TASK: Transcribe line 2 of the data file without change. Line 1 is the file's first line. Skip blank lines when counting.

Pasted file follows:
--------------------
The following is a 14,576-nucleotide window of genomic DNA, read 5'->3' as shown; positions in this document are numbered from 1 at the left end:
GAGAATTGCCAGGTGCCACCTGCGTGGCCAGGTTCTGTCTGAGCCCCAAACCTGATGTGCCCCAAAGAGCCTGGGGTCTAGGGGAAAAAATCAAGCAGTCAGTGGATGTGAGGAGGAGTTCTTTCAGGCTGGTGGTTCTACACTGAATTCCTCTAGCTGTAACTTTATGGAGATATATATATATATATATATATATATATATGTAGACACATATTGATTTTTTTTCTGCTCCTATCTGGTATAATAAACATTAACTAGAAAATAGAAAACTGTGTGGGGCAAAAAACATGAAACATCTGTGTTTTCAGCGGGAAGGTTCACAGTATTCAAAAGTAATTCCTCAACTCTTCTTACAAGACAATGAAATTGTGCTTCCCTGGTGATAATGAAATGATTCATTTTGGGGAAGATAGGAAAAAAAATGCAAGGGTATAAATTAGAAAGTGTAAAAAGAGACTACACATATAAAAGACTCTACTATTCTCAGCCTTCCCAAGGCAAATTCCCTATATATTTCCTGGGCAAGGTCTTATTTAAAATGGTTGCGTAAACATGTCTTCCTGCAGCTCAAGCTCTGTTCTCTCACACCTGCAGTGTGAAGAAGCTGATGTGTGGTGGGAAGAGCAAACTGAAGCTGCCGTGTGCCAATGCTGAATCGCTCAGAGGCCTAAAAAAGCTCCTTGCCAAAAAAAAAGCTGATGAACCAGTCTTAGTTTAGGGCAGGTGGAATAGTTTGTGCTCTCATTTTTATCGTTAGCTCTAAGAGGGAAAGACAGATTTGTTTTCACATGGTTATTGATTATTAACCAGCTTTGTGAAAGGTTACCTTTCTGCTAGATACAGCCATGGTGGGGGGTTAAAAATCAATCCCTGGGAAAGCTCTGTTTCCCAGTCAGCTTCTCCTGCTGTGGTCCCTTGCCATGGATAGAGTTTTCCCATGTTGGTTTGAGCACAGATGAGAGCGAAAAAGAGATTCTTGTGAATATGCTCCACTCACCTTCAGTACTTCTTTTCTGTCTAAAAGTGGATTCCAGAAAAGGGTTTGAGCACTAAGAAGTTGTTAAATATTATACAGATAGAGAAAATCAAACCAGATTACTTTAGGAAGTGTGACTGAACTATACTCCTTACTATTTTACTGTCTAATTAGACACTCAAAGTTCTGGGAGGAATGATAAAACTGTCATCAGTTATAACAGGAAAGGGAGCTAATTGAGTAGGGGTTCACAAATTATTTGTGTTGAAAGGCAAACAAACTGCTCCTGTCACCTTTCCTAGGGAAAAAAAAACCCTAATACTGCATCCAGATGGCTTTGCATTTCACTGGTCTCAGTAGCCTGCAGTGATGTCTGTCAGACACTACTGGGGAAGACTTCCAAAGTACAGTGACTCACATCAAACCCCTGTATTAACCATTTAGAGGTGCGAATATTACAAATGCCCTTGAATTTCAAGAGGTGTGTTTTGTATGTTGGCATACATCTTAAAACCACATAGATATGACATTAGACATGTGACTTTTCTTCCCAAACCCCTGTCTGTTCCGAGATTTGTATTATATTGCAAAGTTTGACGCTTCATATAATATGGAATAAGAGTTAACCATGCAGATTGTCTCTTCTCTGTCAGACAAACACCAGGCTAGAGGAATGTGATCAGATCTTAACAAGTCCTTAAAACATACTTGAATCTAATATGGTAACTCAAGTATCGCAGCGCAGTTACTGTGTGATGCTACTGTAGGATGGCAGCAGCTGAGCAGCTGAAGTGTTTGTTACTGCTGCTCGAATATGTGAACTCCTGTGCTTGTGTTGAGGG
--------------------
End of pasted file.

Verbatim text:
GAGAATTGCCAGGTGCCACCTGCGTGGCCAGGTTCTGTCTGAGCCCCAAACCTGATGTGCCCCAAAGAGCCTGGGGTCTAGGGGAAAAAATCAAGCAGTCAGTGGATGTGAGGAGGAGTTCTTTCAGGCTGGTGGTTCTACACTGAATTCCTCTAGCTGTAACTTTATGGAGATATATATATATATATATATATATATATATGTAGACACATATTGATTTTTTTTCTGCTCCTATCTGGTATAATAAACATTAACTAGAAAATAGAAAACTGTGTGGGGCAAAAAACATGAAACATCTGTGTTTTCAGCGGGAAGGTTCACAGTATTCAAAAGTAATTCCTCAACTCTTCTTACAAGACAATGAAATTGTGCTTCCCTGGTGATAATGAAATGATTCATTTTGGGGAAGATAGGAAAAAAAATGCAAGGGTATAAATTAGAAAGTGTAAAAAGAGACTACACATATAAAAGACTCTACTATTCTCAGCCTTCCCAAGGCAAATTCCCTATATATTTCCTGGGCAAGGTCTTATTTAAAATGGTTGCGTAAACATGTCTTCCTGCAGCTCAAGCTCTGTTCTCTCACACCTGCAGTGTGAAGAAGCTGATGTGTGGTGGGAAGAGCAAACTGAAGCTGCCGTGTGCCAATGCTGAATCGCTCAGAGGCCTAAAAAAGCTCCTTGCCAAAAAAAAAGCTGATGAACCAGTCTTAGTTTAGGGCAGGTGGAATAGTTTGTGCTCTCATTTTTATCGTTAGCTCTAAGAGGGAAAGACAGATTTGTTTTCACATGGTTATTGATTATTAACCAGCTTTGTGAAAGGTTACCTTTCTGCTAGATACAGCCATGGTGGGGGGTTAAAAATCAATCCCTGGGAAAGCTCTGTTTCCCAGTCAGCTTCTCCTGCTGTGGTCCCTTGCCATGGATAGAGTTTTCCCATGTTGGTTTGAGCACAGATGAGAGCGAAAAAGAGATTCTTGTGAATATGCTCCACTCACCTTCAGTACTTCTTTTCTGTCTAAAAGTGGATTCCAGAAAAGGGTTTGAGCACTAAGAAGTTGTTAAATATTATACAGATAGAGAAAATCAAACCAGATTACTTTAGGAAGTGTGACTGAACTATACTCCTTACTATTTTACTGTCTAATTAGACACTCAAAGTTCTGGGAGGAATGATAAAACTGTCATCAGTTATAACAGGAAAGGGAGCTAATTGAGTAGGGGTTCACAAATTATTTGTGTTGAAAGGCAAACAAACTGCTCCTGTCACCTTTCCTAGGGAAAAAAAAACCCTAATACTGCATCCAGATGGCTTTGCATTTCACTGGTCTCAGTAGCCTGCAGTGATGTCTGTCAGACACTACTGGGGAAGACTTCCAAAGTACAGTGACTCACATCAAACCCCTGTATTAACCATTTAGAGGTGCGAATATTACAAATGCCCTTGAATTTCAAGAGGTGTGTTTTGTATGTTGGCATACATCTTAAAACCACATAGATATGACATTAGACATGTGACTTTTCTTCCCAAACCCCTGTCTGTTCCGAGATTTGTATTATATTGCAAAGTTTGACGCTTCATATAATATGGAATAAGAGTTAACCATGCAGATTGTCTCTTCTCTGTCAGACAAACACCAGGCTAGAGGAATGTGATCAGATCTTAACAAGTCCTTAAAACATACTTGAATCTAATATGGTAACTCAAGTATCGCAGCGCAGTTACTGTGTGATGCTACTGTAGGATGGCAGCAGCTGAGCAGCTGAAGTGTTTGTTACTGCTGCTCGAATATGTGAACTCCTGTGCTTGTGTTGAGGG